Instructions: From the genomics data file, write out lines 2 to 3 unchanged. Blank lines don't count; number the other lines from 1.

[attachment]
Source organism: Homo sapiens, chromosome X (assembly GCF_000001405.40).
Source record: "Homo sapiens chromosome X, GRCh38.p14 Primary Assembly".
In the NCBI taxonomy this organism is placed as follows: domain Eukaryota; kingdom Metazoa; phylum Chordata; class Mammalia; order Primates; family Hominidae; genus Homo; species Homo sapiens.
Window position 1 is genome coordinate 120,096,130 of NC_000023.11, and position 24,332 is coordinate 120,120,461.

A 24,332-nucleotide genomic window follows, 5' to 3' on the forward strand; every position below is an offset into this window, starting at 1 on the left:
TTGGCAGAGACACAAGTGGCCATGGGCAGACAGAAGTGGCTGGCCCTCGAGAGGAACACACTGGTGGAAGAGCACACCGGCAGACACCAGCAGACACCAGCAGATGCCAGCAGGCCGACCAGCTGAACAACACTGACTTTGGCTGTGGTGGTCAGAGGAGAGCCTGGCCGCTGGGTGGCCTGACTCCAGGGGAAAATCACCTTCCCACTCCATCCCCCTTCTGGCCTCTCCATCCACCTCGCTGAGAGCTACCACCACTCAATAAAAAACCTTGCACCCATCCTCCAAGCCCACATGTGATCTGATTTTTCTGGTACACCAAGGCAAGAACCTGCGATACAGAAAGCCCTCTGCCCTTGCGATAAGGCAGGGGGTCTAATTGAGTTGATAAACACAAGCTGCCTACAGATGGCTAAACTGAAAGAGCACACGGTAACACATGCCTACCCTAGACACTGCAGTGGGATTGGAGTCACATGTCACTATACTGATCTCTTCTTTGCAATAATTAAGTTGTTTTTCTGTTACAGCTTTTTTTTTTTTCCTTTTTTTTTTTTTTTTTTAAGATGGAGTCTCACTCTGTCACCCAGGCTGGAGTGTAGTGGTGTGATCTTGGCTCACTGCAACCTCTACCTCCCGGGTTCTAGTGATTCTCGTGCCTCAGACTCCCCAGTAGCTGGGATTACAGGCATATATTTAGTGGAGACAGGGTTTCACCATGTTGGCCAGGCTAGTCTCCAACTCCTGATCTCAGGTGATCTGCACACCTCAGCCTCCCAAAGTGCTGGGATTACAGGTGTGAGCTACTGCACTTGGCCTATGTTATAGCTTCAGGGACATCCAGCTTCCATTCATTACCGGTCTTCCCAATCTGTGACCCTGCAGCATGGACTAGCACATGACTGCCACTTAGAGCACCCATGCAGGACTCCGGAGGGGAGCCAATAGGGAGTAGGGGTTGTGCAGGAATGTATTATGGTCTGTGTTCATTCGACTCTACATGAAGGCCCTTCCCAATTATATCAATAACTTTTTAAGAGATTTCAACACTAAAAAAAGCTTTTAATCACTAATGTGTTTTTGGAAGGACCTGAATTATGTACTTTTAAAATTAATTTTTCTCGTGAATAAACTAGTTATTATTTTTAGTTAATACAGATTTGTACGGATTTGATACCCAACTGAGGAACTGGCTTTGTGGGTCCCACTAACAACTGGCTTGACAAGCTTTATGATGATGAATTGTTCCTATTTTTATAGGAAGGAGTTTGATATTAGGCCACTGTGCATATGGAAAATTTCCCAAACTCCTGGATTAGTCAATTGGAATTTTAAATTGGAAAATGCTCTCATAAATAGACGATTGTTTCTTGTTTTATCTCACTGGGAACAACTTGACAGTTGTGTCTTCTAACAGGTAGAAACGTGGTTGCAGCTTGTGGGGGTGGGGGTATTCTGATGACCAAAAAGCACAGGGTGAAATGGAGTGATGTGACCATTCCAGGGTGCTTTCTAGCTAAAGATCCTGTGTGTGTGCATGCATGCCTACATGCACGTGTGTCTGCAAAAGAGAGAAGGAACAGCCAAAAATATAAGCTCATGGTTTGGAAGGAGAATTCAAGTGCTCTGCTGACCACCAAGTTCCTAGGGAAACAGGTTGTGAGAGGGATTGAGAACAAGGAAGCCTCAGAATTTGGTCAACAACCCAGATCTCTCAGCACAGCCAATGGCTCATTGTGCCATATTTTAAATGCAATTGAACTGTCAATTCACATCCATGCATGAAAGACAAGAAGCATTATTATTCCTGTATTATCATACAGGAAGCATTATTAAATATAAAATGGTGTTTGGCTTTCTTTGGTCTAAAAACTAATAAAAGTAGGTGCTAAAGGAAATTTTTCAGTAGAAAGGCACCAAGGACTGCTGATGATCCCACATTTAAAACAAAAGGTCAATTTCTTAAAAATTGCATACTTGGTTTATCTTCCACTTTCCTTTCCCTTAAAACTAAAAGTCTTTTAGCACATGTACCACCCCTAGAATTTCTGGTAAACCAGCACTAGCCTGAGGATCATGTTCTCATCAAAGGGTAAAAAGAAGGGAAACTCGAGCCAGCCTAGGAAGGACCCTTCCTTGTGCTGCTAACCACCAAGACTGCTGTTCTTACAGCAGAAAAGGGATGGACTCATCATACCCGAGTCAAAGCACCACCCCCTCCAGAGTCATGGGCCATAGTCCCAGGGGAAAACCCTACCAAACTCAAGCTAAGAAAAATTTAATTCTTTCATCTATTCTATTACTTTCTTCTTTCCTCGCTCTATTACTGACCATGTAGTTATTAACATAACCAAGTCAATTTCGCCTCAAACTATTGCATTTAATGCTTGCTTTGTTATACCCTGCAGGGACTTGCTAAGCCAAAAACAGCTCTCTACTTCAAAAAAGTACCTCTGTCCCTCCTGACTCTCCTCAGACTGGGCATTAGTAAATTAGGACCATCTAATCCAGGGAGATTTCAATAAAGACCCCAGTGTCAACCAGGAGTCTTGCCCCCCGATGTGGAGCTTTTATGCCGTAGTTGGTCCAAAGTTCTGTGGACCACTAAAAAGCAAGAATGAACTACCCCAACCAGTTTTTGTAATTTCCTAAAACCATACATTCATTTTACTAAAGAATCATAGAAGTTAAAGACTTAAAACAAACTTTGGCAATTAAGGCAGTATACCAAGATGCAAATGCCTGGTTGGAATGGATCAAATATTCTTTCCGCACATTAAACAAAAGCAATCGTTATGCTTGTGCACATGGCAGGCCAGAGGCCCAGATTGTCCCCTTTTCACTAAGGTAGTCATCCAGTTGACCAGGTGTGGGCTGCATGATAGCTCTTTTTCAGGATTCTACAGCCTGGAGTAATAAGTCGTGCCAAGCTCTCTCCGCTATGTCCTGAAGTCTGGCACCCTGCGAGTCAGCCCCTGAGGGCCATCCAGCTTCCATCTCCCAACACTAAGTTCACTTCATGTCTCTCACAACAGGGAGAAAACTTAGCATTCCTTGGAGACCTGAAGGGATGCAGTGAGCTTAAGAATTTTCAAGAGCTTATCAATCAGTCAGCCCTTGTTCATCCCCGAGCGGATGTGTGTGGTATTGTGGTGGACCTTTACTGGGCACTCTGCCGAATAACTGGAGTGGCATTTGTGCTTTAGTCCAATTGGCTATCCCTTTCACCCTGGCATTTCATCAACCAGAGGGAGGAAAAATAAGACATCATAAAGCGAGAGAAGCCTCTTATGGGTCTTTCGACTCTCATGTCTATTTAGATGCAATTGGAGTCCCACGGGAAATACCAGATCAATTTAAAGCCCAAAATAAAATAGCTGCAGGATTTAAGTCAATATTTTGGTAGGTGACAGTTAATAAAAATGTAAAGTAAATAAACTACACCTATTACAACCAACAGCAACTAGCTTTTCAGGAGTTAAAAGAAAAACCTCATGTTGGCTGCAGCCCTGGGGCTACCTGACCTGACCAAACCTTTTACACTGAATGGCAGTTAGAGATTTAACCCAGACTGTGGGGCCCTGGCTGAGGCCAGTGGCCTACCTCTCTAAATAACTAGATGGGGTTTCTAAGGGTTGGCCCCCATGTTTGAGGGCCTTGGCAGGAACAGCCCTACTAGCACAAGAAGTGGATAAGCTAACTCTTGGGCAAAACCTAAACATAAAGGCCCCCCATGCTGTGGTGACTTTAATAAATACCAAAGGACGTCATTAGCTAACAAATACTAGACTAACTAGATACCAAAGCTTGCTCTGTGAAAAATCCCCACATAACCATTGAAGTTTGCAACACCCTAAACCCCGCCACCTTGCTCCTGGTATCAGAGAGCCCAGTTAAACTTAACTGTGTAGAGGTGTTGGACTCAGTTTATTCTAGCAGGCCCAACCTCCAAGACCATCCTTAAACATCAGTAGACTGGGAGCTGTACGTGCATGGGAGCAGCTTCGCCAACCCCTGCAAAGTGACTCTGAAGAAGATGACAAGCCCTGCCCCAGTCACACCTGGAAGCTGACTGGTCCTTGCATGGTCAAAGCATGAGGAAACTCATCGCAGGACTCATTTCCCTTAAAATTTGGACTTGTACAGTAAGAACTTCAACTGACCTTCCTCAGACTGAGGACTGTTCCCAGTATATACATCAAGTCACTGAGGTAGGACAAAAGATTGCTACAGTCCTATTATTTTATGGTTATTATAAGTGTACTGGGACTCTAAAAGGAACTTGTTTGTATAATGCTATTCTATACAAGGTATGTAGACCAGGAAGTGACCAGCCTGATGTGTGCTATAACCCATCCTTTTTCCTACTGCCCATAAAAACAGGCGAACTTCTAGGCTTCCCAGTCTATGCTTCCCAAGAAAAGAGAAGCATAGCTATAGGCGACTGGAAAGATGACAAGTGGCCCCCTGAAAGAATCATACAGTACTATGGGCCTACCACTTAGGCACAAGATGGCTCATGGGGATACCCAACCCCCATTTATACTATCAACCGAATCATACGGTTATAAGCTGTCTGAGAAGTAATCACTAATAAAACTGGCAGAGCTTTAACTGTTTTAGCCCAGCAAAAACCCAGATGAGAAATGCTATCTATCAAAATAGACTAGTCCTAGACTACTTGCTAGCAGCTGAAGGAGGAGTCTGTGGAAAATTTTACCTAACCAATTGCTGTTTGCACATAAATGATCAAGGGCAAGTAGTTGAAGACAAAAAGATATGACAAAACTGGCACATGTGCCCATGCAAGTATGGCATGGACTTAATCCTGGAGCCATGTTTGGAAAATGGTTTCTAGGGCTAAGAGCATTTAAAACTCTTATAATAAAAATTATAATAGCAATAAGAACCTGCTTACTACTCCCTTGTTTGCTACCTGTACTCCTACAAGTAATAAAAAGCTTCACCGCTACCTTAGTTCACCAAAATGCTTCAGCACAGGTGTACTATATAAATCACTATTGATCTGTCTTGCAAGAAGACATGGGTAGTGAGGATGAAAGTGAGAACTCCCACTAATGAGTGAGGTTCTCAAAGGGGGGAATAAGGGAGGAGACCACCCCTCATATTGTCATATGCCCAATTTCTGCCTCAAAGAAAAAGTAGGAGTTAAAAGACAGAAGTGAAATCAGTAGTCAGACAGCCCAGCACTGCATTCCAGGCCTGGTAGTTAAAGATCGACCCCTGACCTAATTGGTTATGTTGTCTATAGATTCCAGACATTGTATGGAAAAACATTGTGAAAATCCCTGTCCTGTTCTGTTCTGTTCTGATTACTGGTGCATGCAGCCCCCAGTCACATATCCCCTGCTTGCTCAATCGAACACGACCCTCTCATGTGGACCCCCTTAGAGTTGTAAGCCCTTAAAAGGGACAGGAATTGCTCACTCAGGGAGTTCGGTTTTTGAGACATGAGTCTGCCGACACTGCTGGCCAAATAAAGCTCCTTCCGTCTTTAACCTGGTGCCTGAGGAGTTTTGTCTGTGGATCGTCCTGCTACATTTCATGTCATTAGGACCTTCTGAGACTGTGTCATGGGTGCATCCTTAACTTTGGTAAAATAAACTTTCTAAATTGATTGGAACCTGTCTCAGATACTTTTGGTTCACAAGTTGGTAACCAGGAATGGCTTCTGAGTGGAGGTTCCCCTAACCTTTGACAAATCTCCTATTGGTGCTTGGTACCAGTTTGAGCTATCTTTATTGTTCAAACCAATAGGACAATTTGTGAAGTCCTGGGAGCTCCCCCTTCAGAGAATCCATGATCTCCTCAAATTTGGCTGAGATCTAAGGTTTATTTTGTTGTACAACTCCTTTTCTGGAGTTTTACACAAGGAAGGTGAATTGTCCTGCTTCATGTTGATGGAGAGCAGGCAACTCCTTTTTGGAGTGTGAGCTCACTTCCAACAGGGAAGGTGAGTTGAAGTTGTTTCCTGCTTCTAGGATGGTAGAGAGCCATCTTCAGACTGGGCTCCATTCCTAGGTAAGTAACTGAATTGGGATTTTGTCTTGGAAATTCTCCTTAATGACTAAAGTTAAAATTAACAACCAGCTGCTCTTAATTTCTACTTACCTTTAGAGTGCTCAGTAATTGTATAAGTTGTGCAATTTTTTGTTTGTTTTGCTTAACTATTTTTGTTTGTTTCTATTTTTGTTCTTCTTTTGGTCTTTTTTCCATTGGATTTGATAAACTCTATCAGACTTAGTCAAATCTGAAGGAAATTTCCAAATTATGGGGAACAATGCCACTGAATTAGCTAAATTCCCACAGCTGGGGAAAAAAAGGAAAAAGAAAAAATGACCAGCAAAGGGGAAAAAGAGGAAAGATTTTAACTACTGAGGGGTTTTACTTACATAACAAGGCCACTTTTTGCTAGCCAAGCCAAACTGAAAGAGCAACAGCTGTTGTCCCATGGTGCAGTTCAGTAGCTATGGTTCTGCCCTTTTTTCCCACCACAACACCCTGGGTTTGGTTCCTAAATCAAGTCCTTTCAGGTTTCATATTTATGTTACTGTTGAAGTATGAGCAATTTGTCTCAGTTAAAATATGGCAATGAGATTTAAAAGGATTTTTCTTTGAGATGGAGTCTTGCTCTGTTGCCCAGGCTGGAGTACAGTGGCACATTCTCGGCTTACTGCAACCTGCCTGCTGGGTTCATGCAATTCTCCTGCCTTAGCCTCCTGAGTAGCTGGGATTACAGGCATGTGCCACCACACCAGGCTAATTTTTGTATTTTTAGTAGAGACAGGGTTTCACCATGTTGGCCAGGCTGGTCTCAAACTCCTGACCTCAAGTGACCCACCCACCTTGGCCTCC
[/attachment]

Source record: "Homo sapiens chromosome X, GRCh38.p14 Primary Assembly".
In the NCBI taxonomy this organism is placed as follows: domain Eukaryota; kingdom Metazoa; phylum Chordata; class Mammalia; order Primates; family Hominidae; genus Homo; species Homo sapiens.